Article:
ESET research claims bin Laden execution video searches poisoned by cybercriminals

According to the April 2011 ThreatNet report, criminal syndicates that deploy `black hat' search engine optimisation have exploded as well.

The result, says the East European IT security vendor, is a large number of malware-laden sites being created to perform all sorts of tricks to get them returned as the primary links in search engine results.

The report also found that the Libyan war has also provided ample inspiration for cybercriminals in the last few weeks.

ESET researchers are also reporting an upsurge in Nigerian letter scams which cost gullible PC users billions of dollars every year.

Just recently, says the report, a new type of Nigerian letter appeared, using the Libyan crisis as bait and "government funds" as a hook.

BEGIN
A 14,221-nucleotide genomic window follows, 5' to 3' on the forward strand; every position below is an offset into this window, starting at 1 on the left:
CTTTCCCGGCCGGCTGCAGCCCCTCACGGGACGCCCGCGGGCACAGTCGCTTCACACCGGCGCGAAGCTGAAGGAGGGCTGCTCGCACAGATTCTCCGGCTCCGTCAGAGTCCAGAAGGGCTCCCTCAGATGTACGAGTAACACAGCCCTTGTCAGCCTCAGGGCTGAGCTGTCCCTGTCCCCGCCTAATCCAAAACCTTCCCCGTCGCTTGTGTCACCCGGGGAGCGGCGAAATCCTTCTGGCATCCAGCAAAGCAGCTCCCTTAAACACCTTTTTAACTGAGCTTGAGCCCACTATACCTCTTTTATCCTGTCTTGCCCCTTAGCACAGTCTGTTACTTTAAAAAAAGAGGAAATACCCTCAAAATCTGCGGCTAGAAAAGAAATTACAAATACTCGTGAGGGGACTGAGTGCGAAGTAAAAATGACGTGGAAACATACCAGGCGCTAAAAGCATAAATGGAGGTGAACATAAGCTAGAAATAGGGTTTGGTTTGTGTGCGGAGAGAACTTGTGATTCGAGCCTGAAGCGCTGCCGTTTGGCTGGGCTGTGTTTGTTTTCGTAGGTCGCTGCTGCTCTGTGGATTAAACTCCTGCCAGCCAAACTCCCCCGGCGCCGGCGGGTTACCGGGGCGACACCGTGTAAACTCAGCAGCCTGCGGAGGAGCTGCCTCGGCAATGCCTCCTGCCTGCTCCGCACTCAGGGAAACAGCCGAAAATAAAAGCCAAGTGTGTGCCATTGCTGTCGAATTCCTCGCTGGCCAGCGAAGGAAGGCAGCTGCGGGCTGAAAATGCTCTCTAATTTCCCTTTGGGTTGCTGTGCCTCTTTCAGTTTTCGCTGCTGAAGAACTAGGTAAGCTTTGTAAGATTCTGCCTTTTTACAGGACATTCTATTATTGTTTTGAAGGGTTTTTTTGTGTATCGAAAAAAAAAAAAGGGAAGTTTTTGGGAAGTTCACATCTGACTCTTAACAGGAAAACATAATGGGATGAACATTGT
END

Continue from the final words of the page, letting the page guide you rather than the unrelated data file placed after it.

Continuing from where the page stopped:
The report cites the website, which reports on these types of cyber-threats, as saying that someone falls for this type of scam every 44 seconds.

Aryeh Goretsky, a researcher with ESET, said that malware has thrived on the demise of Osama bin Laden and his team is seeing a similar upsurge on Facebook.

"It's easy to see why: With over five hundred million active users, Facebook would rank just behind China and India as the third-most populated country in the world, if it happened to be a country", he explained.

According to the report, European threat statistics propelled a newcomer, Win32/Autoit, into the top three threats during the month, with a 2.64% share.

Win32/Autoit, says the study, is a worm that mainly uses removable media to propagate, with some of it variants also spreading via instant messaging channels.

It may, notes the report, arrive as a downloaded file from a malicious website or may also be dropped by another malware. Once executed, the darkware downloads additional threats or variants of itself.

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